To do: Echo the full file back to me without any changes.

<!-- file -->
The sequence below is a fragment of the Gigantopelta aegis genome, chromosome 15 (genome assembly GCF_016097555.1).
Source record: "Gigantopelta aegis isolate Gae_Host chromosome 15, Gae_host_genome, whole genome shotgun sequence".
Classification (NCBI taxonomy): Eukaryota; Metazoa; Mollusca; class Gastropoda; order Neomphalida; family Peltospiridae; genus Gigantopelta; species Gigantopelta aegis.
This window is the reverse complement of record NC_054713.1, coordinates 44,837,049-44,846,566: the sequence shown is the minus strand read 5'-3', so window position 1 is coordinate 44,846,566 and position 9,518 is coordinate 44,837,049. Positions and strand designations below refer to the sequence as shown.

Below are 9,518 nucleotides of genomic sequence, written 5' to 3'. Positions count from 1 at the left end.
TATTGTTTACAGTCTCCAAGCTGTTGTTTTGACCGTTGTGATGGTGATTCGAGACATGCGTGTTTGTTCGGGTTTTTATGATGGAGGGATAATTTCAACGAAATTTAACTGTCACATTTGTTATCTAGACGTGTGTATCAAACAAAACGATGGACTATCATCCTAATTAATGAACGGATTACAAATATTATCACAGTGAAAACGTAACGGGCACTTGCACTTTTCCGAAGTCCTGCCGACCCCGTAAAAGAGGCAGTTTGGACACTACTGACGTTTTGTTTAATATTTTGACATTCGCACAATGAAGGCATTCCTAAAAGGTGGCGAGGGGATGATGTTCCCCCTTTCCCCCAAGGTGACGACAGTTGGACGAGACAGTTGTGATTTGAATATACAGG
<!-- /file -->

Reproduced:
The sequence below is a fragment of the Gigantopelta aegis genome, chromosome 15 (genome assembly GCF_016097555.1).
Source record: "Gigantopelta aegis isolate Gae_Host chromosome 15, Gae_host_genome, whole genome shotgun sequence".
Classification (NCBI taxonomy): Eukaryota; Metazoa; Mollusca; class Gastropoda; order Neomphalida; family Peltospiridae; genus Gigantopelta; species Gigantopelta aegis.
This window is the reverse complement of record NC_054713.1, coordinates 44,837,049-44,846,566: the sequence shown is the minus strand read 5'-3', so window position 1 is coordinate 44,846,566 and position 9,518 is coordinate 44,837,049. Positions and strand designations below refer to the sequence as shown.

Below are 9,518 nucleotides of genomic sequence, written 5' to 3'. Positions count from 1 at the left end.
TATTGTTTACAGTCTCCAAGCTGTTGTTTTGACCGTTGTGATGGTGATTCGAGACATGCGTGTTTGTTCGGGTTTTTATGATGGAGGGATAATTTCAACGAAATTTAACTGTCACATTTGTTATCTAGACGTGTGTATCAAACAAAACGATGGACTATCATCCTAATTAATGAACGGATTACAAATATTATCACAGTGAAAACGTAACGGGCACTTGCACTTTTCCGAAGTCCTGCCGACCCCGTAAAAGAGGCAGTTTGGACACTACTGACGTTTTGTTTAATATTTTGACATTCGCACAATGAAGGCATTCCTAAAAGGTGGCGAGGGGATGATGTTCCCCCTTTCCCCCAAGGTGACGACAGTTGGACGAGACAGTTGTGATTTGAATATACAGG